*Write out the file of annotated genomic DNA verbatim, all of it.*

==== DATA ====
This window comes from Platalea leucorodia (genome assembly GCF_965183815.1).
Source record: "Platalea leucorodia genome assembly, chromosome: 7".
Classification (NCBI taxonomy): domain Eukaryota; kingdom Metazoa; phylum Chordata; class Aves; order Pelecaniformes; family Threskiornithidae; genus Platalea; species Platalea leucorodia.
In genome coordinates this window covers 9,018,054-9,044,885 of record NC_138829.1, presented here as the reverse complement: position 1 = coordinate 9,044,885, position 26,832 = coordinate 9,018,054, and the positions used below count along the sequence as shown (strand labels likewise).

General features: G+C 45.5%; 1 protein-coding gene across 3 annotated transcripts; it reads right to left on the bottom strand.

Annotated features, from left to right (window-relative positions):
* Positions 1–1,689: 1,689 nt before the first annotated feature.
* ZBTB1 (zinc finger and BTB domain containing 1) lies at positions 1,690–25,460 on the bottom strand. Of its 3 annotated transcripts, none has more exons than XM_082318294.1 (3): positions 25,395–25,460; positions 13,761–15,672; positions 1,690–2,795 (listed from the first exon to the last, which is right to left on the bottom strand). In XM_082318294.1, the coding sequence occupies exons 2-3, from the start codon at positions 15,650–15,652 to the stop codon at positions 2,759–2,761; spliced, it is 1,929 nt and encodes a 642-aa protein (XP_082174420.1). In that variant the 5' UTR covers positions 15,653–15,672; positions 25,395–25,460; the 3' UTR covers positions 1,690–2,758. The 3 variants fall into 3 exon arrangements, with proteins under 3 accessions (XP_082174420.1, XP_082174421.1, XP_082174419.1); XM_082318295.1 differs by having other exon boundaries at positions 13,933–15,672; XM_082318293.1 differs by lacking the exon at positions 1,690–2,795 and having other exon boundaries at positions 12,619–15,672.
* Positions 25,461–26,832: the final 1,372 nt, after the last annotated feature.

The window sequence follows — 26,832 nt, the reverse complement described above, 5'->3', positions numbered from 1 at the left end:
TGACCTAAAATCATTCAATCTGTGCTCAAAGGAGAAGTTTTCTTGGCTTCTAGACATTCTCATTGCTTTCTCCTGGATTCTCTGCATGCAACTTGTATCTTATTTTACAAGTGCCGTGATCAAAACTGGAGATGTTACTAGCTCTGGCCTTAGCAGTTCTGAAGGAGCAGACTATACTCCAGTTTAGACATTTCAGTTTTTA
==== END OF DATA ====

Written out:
This window comes from Platalea leucorodia (genome assembly GCF_965183815.1).
Source record: "Platalea leucorodia genome assembly, chromosome: 7".
Classification (NCBI taxonomy): domain Eukaryota; kingdom Metazoa; phylum Chordata; class Aves; order Pelecaniformes; family Threskiornithidae; genus Platalea; species Platalea leucorodia.
In genome coordinates this window covers 9,018,054-9,044,885 of record NC_138829.1, presented here as the reverse complement: position 1 = coordinate 9,044,885, position 26,832 = coordinate 9,018,054, and the positions used below count along the sequence as shown (strand labels likewise).

General features: G+C 45.5%; 1 protein-coding gene across 3 annotated transcripts; it reads right to left on the bottom strand.

Annotated features, from left to right (window-relative positions):
* Positions 1–1,689: 1,689 nt before the first annotated feature.
* ZBTB1 (zinc finger and BTB domain containing 1) lies at positions 1,690–25,460 on the bottom strand. Of its 3 annotated transcripts, none has more exons than XM_082318294.1 (3): positions 25,395–25,460; positions 13,761–15,672; positions 1,690–2,795 (listed from the first exon to the last, which is right to left on the bottom strand). In XM_082318294.1, the coding sequence occupies exons 2-3, from the start codon at positions 15,650–15,652 to the stop codon at positions 2,759–2,761; spliced, it is 1,929 nt and encodes a 642-aa protein (XP_082174420.1). In that variant the 5' UTR covers positions 15,653–15,672; positions 25,395–25,460; the 3' UTR covers positions 1,690–2,758. The 3 variants fall into 3 exon arrangements, with proteins under 3 accessions (XP_082174420.1, XP_082174421.1, XP_082174419.1); XM_082318295.1 differs by having other exon boundaries at positions 13,933–15,672; XM_082318293.1 differs by lacking the exon at positions 1,690–2,795 and having other exon boundaries at positions 12,619–15,672.
* Positions 25,461–26,832: the final 1,372 nt, after the last annotated feature.

The window sequence follows — 26,832 nt, the reverse complement described above, 5'->3', positions numbered from 1 at the left end:
TGACCTAAAATCATTCAATCTGTGCTCAAAGGAGAAGTTTTCTTGGCTTCTAGACATTCTCATTGCTTTCTCCTGGATTCTCTGCATGCAACTTGTATCTTATTTTACAAGTGCCGTGATCAAAACTGGAGATGTTACTAGCTCTGGCCTTAGCAGTTCTGAAGGAGCAGACTATACTCCAGTTTAGACATTTCAGTTTTTA